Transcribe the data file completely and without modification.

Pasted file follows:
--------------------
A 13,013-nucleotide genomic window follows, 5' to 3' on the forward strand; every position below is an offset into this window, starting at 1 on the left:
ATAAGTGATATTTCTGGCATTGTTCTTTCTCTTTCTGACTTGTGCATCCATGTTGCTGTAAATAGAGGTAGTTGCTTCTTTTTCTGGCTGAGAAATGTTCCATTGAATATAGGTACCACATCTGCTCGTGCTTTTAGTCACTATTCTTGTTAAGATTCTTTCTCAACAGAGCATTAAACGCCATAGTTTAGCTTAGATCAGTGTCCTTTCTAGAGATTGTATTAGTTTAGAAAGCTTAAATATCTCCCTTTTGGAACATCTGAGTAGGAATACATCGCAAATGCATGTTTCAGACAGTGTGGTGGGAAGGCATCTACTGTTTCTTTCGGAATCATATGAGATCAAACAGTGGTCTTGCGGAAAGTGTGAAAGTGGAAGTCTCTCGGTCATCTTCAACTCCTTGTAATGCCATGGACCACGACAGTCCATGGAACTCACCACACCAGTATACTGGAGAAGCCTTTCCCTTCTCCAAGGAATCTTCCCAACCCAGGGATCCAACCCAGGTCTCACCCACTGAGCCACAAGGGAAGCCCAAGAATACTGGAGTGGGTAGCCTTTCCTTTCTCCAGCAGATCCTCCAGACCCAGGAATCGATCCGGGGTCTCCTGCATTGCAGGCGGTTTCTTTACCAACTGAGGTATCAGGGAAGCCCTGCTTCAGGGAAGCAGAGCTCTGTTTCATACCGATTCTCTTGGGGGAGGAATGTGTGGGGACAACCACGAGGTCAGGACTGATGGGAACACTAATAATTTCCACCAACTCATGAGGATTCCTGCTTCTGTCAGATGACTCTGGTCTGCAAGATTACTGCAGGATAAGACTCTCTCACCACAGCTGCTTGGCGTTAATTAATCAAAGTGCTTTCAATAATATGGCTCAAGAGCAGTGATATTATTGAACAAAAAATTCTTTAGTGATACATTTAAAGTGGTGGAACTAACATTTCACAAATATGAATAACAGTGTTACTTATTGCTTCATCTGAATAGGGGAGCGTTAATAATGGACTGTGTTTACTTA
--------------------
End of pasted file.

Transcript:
A 13,013-nucleotide genomic window follows, 5' to 3' on the forward strand; every position below is an offset into this window, starting at 1 on the left:
ATAAGTGATATTTCTGGCATTGTTCTTTCTCTTTCTGACTTGTGCATCCATGTTGCTGTAAATAGAGGTAGTTGCTTCTTTTTCTGGCTGAGAAATGTTCCATTGAATATAGGTACCACATCTGCTCGTGCTTTTAGTCACTATTCTTGTTAAGATTCTTTCTCAACAGAGCATTAAACGCCATAGTTTAGCTTAGATCAGTGTCCTTTCTAGAGATTGTATTAGTTTAGAAAGCTTAAATATCTCCCTTTTGGAACATCTGAGTAGGAATACATCGCAAATGCATGTTTCAGACAGTGTGGTGGGAAGGCATCTACTGTTTCTTTCGGAATCATATGAGATCAAACAGTGGTCTTGCGGAAAGTGTGAAAGTGGAAGTCTCTCGGTCATCTTCAACTCCTTGTAATGCCATGGACCACGACAGTCCATGGAACTCACCACACCAGTATACTGGAGAAGCCTTTCCCTTCTCCAAGGAATCTTCCCAACCCAGGGATCCAACCCAGGTCTCACCCACTGAGCCACAAGGGAAGCCCAAGAATACTGGAGTGGGTAGCCTTTCCTTTCTCCAGCAGATCCTCCAGACCCAGGAATCGATCCGGGGTCTCCTGCATTGCAGGCGGTTTCTTTACCAACTGAGGTATCAGGGAAGCCCTGCTTCAGGGAAGCAGAGCTCTGTTTCATACCGATTCTCTTGGGGGAGGAATGTGTGGGGACAACCACGAGGTCAGGACTGATGGGAACACTAATAATTTCCACCAACTCATGAGGATTCCTGCTTCTGTCAGATGACTCTGGTCTGCAAGATTACTGCAGGATAAGACTCTCTCACCACAGCTGCTTGGCGTTAATTAATCAAAGTGCTTTCAATAATATGGCTCAAGAGCAGTGATATTATTGAACAAAAAATTCTTTAGTGATACATTTAAAGTGGTGGAACTAACATTTCACAAATATGAATAACAGTGTTACTTATTGCTTCATCTGAATAGGGGAGCGTTAATAATGGACTGTGTTTACTTA